The Oddity

Back in 1979, when I bought my first couple of synthesizers, there were only really two practical, relatively affordable, choices - the MiniMoog and the ARP Odyssey - so I got both. The crucial difference was in the different filter circuitry used by Moog - which generally sounded fatter than ARP's. The Odyssey was used by composer Jerry Goldsmith and others on countless films and TV themes in the 1970s, such as Enter The Dragon, Planet of the Apes, Columbo and Kojak. It was also featured on Herbie Hancock's Headhunters and other popular jazz-funk albums from Stevie Wonder, George Duke and Joe Zawinul. There are lots of software MiniMoog re-creations available, but the ARP Odyssey had been overlooked -- until the Oddity arrived. Now you can choose between the two arch-rivals once more. Gmedia and plug-in developer OhmForce have faithfully recreated the original MK II model, which featured a black front panel with gold lettering and a proper knob for pitchbend (later models featured quirky rubber pressure pads to control pitchbend and modulation). If you know how to use the Odyssey, then you know 99.9 per cent of how to use the Oddity - the main difference being that you can save and load presets. It also has an A=440Hz switch that produces the standard tuning tone that was missing from the original. And the Oddity can morph between two presets. Just set the time in seconds for the morph using a rotary control and then choose the new Preset you want to morph to, using the associated popup selector. Possibly the best thing about the Oddity is the incredibly good selection of presets provided - including some of the best analogue sounds I have heard anywhere. You can also program sounds from scratch - using the relatively easy subtractive synthesis method.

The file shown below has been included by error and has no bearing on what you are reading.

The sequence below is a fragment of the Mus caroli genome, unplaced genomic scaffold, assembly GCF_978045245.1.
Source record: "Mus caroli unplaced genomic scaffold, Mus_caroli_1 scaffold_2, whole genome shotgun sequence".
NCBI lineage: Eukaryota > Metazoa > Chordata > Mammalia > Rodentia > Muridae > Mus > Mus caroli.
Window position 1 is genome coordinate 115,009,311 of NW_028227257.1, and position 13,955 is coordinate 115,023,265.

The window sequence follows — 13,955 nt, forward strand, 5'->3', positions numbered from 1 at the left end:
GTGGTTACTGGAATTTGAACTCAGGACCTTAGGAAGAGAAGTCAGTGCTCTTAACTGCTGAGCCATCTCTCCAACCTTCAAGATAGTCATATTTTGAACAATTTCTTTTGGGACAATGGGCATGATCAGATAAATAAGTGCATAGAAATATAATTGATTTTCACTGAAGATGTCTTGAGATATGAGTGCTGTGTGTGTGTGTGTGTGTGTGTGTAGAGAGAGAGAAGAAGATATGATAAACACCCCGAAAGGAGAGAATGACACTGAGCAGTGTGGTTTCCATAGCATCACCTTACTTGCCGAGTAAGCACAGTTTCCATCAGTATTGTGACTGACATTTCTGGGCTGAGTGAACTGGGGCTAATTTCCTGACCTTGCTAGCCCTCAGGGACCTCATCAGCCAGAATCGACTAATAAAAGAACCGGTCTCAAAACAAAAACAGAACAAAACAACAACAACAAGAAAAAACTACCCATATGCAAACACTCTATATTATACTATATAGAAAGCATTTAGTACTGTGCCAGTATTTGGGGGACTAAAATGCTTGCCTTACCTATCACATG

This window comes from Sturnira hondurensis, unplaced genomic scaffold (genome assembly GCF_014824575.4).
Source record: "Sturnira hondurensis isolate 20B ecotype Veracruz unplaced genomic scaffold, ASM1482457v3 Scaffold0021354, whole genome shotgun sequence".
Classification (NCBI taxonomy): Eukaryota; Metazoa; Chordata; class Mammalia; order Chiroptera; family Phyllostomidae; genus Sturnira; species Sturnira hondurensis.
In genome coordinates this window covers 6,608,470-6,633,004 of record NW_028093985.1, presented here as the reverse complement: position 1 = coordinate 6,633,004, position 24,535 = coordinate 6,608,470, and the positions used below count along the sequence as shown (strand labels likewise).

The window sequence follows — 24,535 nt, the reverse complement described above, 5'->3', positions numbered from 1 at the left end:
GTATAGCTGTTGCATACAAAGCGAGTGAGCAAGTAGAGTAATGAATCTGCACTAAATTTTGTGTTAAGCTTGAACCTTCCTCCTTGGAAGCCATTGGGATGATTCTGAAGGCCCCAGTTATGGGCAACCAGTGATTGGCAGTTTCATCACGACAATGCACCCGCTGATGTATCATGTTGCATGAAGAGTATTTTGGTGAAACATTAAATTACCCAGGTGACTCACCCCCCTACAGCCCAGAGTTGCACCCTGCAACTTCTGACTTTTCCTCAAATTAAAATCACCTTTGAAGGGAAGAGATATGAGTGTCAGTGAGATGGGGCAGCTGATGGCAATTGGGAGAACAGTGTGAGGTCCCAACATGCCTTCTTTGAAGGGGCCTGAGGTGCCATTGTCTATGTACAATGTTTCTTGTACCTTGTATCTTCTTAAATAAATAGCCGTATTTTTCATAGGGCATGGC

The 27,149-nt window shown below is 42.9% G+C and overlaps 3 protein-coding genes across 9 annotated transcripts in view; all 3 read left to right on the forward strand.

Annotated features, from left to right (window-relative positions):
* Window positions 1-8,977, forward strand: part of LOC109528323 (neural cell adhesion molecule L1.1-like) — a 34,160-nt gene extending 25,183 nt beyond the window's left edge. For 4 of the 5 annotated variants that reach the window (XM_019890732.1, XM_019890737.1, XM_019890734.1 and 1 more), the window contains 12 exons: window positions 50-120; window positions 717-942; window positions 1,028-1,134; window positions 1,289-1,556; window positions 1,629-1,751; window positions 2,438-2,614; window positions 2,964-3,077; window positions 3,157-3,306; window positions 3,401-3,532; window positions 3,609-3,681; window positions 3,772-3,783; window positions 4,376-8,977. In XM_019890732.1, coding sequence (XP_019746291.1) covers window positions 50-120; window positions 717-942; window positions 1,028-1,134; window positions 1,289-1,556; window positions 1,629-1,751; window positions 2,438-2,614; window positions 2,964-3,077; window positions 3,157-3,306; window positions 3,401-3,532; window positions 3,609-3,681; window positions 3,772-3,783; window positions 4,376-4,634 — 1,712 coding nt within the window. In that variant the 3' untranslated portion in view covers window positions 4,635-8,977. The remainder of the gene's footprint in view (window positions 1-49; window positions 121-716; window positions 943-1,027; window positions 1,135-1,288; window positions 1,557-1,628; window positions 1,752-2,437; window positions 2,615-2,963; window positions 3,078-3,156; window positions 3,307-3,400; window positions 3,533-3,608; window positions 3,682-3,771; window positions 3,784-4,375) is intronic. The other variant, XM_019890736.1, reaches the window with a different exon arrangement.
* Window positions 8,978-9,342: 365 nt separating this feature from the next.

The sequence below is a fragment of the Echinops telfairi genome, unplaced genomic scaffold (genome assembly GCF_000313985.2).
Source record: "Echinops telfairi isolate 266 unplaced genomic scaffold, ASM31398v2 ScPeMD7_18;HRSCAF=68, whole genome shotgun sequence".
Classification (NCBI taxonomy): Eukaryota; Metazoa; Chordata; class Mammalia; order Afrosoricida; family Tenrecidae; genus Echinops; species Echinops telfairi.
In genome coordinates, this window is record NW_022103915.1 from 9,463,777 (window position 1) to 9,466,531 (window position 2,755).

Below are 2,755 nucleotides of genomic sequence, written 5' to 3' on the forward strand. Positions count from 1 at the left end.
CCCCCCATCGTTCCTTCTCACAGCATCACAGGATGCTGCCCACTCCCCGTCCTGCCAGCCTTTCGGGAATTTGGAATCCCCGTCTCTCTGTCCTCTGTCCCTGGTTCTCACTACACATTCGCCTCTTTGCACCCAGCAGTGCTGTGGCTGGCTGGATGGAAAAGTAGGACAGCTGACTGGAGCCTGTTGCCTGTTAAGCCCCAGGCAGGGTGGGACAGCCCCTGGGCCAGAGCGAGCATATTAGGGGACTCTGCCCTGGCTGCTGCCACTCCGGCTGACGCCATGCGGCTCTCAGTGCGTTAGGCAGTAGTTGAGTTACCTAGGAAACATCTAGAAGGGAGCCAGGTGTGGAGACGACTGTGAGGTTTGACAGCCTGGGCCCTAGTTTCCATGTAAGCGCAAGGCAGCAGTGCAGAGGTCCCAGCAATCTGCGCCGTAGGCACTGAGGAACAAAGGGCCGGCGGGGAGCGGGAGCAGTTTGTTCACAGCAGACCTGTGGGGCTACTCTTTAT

GMedia call their re-creation The Oddity to reflect its unique character and in oblique reference to the original Odyssey. A true labour of love, the guys at GMedia have based the Oddity on an actual MK II Odyssey that they acquired some years ago. The sounds are actually better in many ways than my late-70s Odyssey - and it's great to be able to use presets at last. If you always wanted a programmable Odyssey, then you'll love the Oddity. If it's new to you - check it out anyway. If you like analogue sounds, you won't be disappointed.

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